I hope this leaves you with ideas you might incorporate at your own home. Some time invested a little bit here and a little bit there, and you will have it done! And as always, Happy Gardening!

Time for a Fresh Fall Update

Hello, gardening friends! Are you loving the cooler weather as much as I do? What a change these last couple of weeks have brought. As you probably know by now, I am in love with purple, so I have decided to use lots of it this fall in my decorating.

This fall’s decor has a purple theme: cabbages, pansies, violas, mums, and the star of the show, the hyacinth bean vines!
The front door got a fresh stain makeover, and I filled the wreath form with violas and pansies again this year.

This summer I grew everything from seed. I have to say it was fun but much more labor intensive. This was my pandemic challenge to myself: to see how much I could save by using just what I had. I think the only garden supplies I actually bought this summer was one bag of fertilizer!

I grew lots of vinca and several hyacinth bean vines that I experimented growing in different ways. I’ll share more on that today. I also tried zinnias, which are usually super-easy, yet I failed at that one. I put them outside too soon, and there was a rainstorm which brought on a cold snap, and the whole tray got fungus. Lesson learned to just wait until it’s warmer! Everything else did wonderfully though when I started them a couple of weeks later.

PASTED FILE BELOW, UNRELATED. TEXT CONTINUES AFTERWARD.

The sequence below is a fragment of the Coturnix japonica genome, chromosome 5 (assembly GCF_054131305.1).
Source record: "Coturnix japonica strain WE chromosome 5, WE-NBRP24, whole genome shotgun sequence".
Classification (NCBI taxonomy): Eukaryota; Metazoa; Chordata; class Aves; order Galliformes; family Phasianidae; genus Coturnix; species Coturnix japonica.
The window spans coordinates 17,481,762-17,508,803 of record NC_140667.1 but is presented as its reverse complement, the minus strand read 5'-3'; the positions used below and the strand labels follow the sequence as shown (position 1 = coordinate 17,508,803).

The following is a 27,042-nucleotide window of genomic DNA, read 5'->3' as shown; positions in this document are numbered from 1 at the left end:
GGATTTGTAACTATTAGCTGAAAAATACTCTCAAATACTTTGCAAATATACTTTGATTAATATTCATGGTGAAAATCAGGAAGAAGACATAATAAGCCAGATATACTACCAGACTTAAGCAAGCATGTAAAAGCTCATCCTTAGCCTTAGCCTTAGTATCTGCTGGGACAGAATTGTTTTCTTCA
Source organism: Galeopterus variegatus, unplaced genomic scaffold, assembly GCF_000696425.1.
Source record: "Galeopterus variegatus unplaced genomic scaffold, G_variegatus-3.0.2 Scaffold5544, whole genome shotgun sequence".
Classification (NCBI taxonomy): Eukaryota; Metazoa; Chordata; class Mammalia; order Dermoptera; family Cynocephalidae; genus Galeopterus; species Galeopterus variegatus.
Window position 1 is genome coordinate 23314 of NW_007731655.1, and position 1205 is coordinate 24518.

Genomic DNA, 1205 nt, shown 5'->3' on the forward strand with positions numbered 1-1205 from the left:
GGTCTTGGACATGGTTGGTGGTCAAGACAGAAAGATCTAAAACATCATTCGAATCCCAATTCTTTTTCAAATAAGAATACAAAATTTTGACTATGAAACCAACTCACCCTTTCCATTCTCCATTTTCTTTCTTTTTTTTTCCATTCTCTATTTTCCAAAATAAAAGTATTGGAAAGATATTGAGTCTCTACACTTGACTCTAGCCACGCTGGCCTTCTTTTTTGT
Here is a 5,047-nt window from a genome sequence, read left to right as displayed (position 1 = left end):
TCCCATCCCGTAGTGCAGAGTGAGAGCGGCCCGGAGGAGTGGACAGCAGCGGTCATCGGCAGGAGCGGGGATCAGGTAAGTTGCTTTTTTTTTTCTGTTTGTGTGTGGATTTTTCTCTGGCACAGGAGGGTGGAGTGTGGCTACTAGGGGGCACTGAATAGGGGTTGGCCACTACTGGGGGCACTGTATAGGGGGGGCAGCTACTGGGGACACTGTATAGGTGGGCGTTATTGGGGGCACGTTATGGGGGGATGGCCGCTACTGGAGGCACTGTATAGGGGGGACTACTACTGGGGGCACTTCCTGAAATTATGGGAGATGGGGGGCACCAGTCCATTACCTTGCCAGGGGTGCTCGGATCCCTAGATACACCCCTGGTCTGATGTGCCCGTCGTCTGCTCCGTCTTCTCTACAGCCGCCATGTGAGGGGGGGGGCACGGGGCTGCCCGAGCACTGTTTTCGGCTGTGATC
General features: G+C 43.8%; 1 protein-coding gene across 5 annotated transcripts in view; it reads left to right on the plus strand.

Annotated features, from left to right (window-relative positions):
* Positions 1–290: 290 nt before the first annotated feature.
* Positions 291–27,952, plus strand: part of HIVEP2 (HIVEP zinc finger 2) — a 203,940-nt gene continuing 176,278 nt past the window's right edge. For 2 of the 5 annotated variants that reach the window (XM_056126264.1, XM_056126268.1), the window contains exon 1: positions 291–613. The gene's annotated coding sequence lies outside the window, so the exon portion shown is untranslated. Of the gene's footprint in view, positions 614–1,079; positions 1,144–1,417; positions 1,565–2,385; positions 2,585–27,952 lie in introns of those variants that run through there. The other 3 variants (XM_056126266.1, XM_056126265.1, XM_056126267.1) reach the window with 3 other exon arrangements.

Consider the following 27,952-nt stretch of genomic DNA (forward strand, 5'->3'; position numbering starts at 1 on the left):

Here’s this years bounty, all from seeds from previous year’s crops!
I trained the vines to look like living garlands on the handrails at the front entry just for fun, and they really look dramatic!
I also trained one up the downspout on the side of the garage. They are very showy, and now getting covered with purple pods which are so pretty. These are annuals though, and do not like it when the temperature starts dropping into the 40’s, so I’m enjoying every last minute with them!